Emojis are the Slack component that most resemble tagging. The Slack paradigm emphasizes keyword searches over tagging. Channels are like tags, but not really. It's best to think of channels as their own thing and not as tags.
First, let's define expected tag behavior...
- A tag can be assigned to any content in any channel
- A search for a tag returns all items with that tag
- Tag assignment is aided by a tag list (to provide guidance and avoid different tags for the same subject)
If we look at the usual suspects when looking for this functionality in Slack we don't exactly see what we'd expect...
#ChannelName creates a link to a channel (it does NOT also post to a channel).
@Person notifies a person (it does NOT also post as a direct message).
The use of hash
# for channels seems to suggest that chanels are like tags, but the behavior does not entirely follow:
- You cannot assign a new channel from another channel
- You CAN search for a specific channel
#ChannelName DOES provide a fixed list, but this forces you to use your channel list as a tag list (as suggested by the OP)
Ok, so there is some similarity, but obviously channels are not designed to work like tags. If we continue to try and shoehorn channels to be like tags, we could remedy the biggest problem of assignment by using an app like Reacji Channeler. That allows content to be forwarded from one channel to others based on mapping emoji responses to channels. This is still unsatisfactory to me. Although very similar, channels are channels and tags are tags, and it seems a bit contorted to mix the two, you want to keep them separate, especially when it comes to the list as mentioned by the OP.
So, is there such a thing as a tag in Slack??
At first glance, the answer is nope, there isn't. Although this might seem like a huge oversight by Slack, it's actually part of the utility of it. There are no tags because EVERYTHING is like a tag. Slack is designed to be easily searchable and for searches to be your primary query. So rather than sticking stuff in bins (by tagging), just include keywords in content to easily find it again. The letdown here for a tag purist though is the third requirement listed above about needing a tag list: you don't have a fixed list of tags or bins that you can throw stuff in. This can be especially important if you have a very generic word or concept and are trying to avoid low signal to noise ration (as in the OP). As it turns out, having realized the list requirement as being the only real shortcoming in Slack's natural queries, a surprising answer emerges...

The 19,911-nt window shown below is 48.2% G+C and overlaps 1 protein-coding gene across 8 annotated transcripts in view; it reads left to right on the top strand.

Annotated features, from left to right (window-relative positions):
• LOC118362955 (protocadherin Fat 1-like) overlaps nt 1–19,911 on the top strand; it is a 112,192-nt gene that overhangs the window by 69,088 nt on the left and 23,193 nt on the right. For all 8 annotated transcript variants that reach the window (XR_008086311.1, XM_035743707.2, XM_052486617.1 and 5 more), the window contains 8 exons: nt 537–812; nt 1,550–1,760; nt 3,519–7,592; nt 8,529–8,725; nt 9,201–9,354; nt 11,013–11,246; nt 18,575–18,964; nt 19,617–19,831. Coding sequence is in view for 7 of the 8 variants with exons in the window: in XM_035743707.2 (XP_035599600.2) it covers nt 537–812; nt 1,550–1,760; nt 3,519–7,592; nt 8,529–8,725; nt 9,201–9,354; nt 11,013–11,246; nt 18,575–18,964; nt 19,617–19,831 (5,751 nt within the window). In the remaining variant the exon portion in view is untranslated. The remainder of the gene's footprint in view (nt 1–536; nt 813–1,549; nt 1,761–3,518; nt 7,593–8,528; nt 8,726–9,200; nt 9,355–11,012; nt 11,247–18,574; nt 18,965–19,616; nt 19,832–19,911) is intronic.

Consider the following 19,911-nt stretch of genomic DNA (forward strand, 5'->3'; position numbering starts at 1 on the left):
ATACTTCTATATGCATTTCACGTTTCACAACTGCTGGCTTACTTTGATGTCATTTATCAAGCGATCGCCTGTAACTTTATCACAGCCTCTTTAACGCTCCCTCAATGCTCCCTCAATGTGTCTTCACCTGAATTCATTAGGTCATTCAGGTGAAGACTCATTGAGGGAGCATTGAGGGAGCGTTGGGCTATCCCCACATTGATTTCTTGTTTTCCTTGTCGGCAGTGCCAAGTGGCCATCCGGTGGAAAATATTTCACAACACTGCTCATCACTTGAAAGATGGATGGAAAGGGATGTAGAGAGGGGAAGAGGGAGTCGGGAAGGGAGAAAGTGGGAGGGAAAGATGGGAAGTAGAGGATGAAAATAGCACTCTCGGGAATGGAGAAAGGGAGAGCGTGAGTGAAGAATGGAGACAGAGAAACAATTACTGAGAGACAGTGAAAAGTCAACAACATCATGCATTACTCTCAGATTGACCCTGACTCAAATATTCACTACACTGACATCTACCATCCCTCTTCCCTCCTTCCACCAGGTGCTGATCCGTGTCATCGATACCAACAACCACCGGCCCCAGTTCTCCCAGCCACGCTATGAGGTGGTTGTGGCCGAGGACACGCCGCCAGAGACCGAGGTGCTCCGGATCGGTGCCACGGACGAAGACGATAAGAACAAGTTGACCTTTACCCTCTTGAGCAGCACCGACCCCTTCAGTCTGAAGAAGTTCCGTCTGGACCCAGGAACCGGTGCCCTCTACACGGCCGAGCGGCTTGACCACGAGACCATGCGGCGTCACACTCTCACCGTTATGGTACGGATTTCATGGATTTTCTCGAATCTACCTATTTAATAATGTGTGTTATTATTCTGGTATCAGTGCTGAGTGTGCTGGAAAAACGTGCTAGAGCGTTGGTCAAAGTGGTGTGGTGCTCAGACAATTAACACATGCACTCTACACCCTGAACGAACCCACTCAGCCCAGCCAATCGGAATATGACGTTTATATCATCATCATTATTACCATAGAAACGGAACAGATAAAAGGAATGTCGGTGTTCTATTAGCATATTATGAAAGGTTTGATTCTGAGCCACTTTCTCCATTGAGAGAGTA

In Slack, emojis are tags.
Emojis on their own provide all the requirements of a tag paradigm.
- Emojis can be added anywhere
- You can uniquely and globally search for emojis
- You can access an Emoji list by clicking the emoji icon or by typing
: followed by the emoji name, with a list of possible names appearing as you type. You can also customize your emoji mapping and add new emojis.
There's even the added benefit that emojis are strong visual items and get displayed under content in a way very similar to tags. The custom emoji aspect is very nice because it means you can create emojis that are more explicit about their tagging nature by using a naming convention like this
:tag_deployment, et voilà, we have some tags :)